By: Manny Hernandez
The holidays are upon us. With them comes the nostalgia over a year that is about to be over and the hope and expectations for the coming year.
We also face an avalanche of challenges to our diabetes management, manifested in the form of delicious meals, desserts, and drinks loaded with carbohydrates and fat.
To help us through this “sweet” holiday season, Hola Diabetes! this month is dedicated to taking some of the most popular holiday dishes among Latinos and making them “friendlier” for someone with diabetes.
Among Mexicans and Mexican-Americans, romeritos are an integral part of Christmas.
They consist of patties made of dried shrimp and rosemary-like sprigs of romerito served in a mole sauce with potatoes and/or nopales (prickly pear).
If you plan on dining on romeritos try to use low-fat ingredients when preparing the mole and boil them or broil them. Also, try to avoid using oil when preparing the mole and try to cut on the number of potatoes to help with the carbs.
Cuba and the Caribbean: Lechon Asado
In the Caribbean, starting with Cuba, Dominican Republic, and Puerto Rico, the lechon asado (roasted suckling pig) is a staple meal during Christmas time.
The pig is roasted on top of a pit that everyone feasting on it helps to dig.
Although the tradition is to roast the pork loin, lining it with banana leaves and covered in oil, a lower fat alternative is to do the roasting in the oven, removing the skin and using broth or orange juice instead, to keep it moist.
Puerto Rico: Coquito
A typical drink among Latinos over the holidays is the ponche, which is comparable to the traditional eggnog, but normally made with less sugar and adding rum and/or fruit. In Puerto Rico, ponche is known as coquito, since one of its ingredients is coconut cream.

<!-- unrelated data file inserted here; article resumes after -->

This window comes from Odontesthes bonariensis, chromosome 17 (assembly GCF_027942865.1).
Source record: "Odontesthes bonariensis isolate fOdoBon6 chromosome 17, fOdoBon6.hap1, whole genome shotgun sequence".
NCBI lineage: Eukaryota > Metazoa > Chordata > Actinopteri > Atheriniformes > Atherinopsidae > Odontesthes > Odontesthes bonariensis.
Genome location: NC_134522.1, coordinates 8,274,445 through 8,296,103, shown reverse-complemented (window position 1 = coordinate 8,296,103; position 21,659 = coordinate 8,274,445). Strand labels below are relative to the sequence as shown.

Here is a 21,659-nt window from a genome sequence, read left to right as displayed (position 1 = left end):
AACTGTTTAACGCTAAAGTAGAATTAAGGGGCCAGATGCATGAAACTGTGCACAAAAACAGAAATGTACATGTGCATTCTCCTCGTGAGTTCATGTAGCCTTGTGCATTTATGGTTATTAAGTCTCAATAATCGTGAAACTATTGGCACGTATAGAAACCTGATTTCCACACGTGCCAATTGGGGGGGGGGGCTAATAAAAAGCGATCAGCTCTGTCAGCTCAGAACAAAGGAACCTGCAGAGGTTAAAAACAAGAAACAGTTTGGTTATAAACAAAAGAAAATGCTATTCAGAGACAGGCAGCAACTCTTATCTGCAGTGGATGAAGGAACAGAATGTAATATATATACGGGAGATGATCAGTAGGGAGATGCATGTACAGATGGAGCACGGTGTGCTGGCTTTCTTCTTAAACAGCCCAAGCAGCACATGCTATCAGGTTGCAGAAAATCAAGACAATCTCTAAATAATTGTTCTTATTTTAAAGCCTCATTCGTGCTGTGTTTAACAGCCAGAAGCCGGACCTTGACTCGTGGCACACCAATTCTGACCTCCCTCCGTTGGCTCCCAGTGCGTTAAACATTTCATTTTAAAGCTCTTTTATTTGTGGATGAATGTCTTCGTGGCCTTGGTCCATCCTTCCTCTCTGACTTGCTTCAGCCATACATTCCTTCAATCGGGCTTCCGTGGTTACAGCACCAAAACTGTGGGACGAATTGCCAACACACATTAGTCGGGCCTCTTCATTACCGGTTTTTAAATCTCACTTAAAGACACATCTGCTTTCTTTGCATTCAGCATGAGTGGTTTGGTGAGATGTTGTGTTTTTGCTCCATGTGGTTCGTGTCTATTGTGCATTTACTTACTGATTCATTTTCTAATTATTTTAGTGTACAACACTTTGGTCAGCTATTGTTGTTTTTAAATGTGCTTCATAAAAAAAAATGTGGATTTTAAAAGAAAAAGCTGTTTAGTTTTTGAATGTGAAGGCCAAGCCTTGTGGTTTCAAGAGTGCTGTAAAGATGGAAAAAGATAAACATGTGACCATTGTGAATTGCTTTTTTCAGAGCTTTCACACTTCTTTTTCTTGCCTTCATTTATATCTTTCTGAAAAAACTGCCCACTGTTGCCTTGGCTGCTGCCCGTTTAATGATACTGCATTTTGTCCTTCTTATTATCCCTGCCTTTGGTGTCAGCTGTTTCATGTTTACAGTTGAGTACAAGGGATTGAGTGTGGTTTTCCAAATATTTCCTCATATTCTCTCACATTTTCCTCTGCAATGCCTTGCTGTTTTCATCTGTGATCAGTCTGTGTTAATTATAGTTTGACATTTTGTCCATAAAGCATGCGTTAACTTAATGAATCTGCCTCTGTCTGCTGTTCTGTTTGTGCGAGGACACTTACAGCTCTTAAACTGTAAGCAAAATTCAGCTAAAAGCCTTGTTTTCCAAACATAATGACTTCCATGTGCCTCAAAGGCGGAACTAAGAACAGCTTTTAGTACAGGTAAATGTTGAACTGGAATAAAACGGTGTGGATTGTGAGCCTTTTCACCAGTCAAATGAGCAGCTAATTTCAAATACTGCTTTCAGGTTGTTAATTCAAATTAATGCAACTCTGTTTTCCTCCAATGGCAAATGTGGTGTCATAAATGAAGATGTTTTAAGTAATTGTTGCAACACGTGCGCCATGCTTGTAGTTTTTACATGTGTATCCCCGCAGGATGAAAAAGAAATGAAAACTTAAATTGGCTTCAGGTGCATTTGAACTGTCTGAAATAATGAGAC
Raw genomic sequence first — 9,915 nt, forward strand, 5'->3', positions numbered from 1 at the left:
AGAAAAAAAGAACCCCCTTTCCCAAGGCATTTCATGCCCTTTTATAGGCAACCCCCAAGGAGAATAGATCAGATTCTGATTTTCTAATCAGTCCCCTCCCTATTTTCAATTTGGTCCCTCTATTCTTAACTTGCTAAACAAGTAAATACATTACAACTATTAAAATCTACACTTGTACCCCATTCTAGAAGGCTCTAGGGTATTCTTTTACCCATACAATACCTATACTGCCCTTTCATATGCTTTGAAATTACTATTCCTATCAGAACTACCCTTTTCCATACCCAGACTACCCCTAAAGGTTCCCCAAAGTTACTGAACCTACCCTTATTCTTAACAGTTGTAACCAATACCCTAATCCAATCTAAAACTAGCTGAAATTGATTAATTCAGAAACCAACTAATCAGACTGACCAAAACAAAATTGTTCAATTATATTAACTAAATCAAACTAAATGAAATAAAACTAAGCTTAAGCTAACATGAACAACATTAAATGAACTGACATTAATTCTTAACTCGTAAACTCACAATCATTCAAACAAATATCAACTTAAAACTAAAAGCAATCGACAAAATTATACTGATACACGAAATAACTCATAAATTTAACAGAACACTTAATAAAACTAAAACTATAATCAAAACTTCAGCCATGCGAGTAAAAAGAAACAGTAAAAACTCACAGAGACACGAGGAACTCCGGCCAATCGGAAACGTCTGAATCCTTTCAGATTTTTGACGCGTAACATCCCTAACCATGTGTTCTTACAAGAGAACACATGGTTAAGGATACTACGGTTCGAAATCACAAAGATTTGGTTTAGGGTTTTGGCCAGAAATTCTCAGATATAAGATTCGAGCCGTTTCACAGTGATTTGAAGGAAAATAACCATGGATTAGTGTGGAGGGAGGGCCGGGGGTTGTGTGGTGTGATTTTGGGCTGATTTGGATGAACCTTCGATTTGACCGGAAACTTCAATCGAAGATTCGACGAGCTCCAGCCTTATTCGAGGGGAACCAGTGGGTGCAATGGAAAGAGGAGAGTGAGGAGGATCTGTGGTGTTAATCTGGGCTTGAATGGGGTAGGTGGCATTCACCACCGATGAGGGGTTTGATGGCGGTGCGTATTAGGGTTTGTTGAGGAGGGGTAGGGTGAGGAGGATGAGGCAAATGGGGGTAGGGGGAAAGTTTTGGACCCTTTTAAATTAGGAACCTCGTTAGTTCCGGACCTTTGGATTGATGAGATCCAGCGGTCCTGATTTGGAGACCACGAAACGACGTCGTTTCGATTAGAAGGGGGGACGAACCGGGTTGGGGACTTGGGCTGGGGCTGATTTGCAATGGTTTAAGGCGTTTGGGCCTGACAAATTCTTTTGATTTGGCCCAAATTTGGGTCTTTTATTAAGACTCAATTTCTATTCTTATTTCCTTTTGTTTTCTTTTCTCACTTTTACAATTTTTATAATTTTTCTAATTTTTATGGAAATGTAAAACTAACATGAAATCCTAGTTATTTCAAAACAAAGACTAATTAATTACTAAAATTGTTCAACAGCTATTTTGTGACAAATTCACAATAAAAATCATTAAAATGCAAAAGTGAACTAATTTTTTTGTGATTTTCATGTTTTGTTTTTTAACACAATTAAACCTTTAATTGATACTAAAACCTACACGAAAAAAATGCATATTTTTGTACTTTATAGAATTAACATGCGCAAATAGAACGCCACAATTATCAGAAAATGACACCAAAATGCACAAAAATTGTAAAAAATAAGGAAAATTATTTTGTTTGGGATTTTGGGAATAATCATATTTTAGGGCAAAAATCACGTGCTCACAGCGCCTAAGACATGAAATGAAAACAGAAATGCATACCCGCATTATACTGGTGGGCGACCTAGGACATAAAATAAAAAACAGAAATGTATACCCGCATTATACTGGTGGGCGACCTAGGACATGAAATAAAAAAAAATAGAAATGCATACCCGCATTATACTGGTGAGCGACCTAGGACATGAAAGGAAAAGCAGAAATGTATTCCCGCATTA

Besides cutting down (or altogether) on the portions of alcohol to help reduce the possibilities of a hypoglycemic episode, another healthy idea is to substitute the coconut cream with coconut milk, which has significantly less carbohydrate content per serving.
As a result, you may need to sprinkle a little bit of Splenda to sweeten up your coquito.
The tamale, in its multiple variations, is a dish that hardly ever escapes Central American tables over Christmas.
Central America, Venezuela: Tamales, Hallacas
In Venezuela, a similar dish is known as bollo and at Christmas people also eat hallacas.
Most commonly made up of corn flour, tamales, and their close culinary cousins normally contain chopped pork and crushed peppers and are heavily seasoned.
Any effort to reduce the fat content of this dish will be beneficial.
One way to accomplish this is by substituting half the portion of lard in the recipe for olive or canola oil and using chicken or some other low-fat meat instead of pork.
However you decide to prepare it, you may not want to eat more than one tamale (or hallaca) since anywhere between 40 and 70 grams of carbs will still be present.
Generally speaking, it is a good idea to make an effort to control the portions you eat, especially if you are at the house of a relative or a friend where the Latino meals being offered have been prepared the traditional way.
There you have them – ways to make some of the most popular Latino Christmas recipes more diabetes-friendly!
Share any other recipes or culinary ideas you may have that may be useful to other people with diabetes this holiday season.
Please consult with your diabetes care team before making any changes to your diet. Also, consult your healthcare provider for dietary guidance.
Updated 12/18 by dLife Editors.